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Ethics reform targets lobbying but lets fine slide
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Updated: 04/22/2013 05:58:47AM

Ethics reform targets lobbying but lets fine slide

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With its part-time schedule, low pay and term limits, the Florida Legislature seems to be a perfect mold to create citizen-lawmakers. These altruistic public servants would rise from their communities full of personal and business experience to impart their real-life sensibilities on the body politic of Tallahassee.

In theory.

In reality, the Legislature — and perhaps to a further extent a bureaucracy empowered by term limits — has become a revolving door through which ambitious legislators pass on their way to lobbying riches and influence peddling.

One-party domination over the past decade has muted any criticism of such practices, so common that barely an eye batted when the outgoing president of the state Senate Mike Haridopolos and speaker of the state House Dean Cannon immediately joined lobbying firms upon their departures from public service.

That the ethics-challenged Haridopolos — who called five years of under reporting his income on financial disclosure forms and hiding names of his consulting firm clients “clerical errors” — would leap at a chance to reap rewards from his government connections is no surprise. But the pleasant surprise of this legislative session has been the aggressiveness of new Senate President Don Gaetz and House Speaker Will Weatherford in pushing through an ethics reform package that would try to close the legislator-turned-lobbyist revolving door.

The final package of restrictions on post-Legislature employment restrictions are still being hashed out, but the likely outcome will be a ban on direct lobbying of legislative or executive officials by former lawmakers for two years. We would have preferred stronger provisions to prevent term-limited or retired legislators from joining law firms or lobbying firms for a so-called “cooling off” period during which they can’t lobby former colleagues. The appearance of elected officials trading their allegiance from voters to special interests needs to be addressed. Maybe next year.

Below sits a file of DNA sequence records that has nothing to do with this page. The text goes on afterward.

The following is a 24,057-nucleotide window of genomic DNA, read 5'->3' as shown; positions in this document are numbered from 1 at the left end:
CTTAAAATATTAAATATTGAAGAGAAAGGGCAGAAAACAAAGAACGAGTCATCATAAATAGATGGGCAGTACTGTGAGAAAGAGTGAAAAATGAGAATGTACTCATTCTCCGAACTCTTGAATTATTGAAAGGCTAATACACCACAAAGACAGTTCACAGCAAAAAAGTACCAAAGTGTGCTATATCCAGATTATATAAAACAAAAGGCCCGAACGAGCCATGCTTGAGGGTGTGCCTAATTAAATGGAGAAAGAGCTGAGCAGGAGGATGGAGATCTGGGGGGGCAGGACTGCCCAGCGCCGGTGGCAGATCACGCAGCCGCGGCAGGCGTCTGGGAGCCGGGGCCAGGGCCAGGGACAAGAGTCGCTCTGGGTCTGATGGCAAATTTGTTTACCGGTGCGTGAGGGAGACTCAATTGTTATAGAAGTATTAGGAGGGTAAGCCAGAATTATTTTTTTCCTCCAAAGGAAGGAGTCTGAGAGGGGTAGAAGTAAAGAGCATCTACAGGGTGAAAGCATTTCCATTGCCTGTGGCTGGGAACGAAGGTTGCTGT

There is no shortage of landing spots for ex-legislators. A 2012 report by the Florida Center for investigative Reporting found that more than 2,500 companies, unions and local government spent $127 million in 2011 to influence legislators. A 2011 Orlando Sentinel analysis of lobbyist filings found that they spent more than $55 million in the first three months of 2011. Those figures don’t even include election-related spending through PACs, corporate executives and employees aimed at currying favor with legislators. In turn, powerful legislative leaders funnel money through leadership funds and political action committees to like-minded candidates and legislators to ensure compliance on key votes.

There a reason why decades of state tax-cutting haven’t produced a noticeable reduction of tax burden for the average voter. Those breaks go to the people who paid for them.

Speaking of paying, one glaring glitch in the ethic reform bills working their way through the House and Senate is the continued toothlessness of the state Commission on Ethics, which was forced to write off hundreds of thousands of dollars in old fines against legislators who simply refused to pay them. A House panel this week rejected an amendment to its version of ethics reform that would have strengthened the Ethic Commission’s ability to collect fines by filing liens against a violator’s property, a measure that is included in the Senate version of the legislation.

The old cliché tells us power corrupts, but in Tallahassee the system is set up to make corruption acceptable. That system is getting scrutiny this year.

It’s a start.

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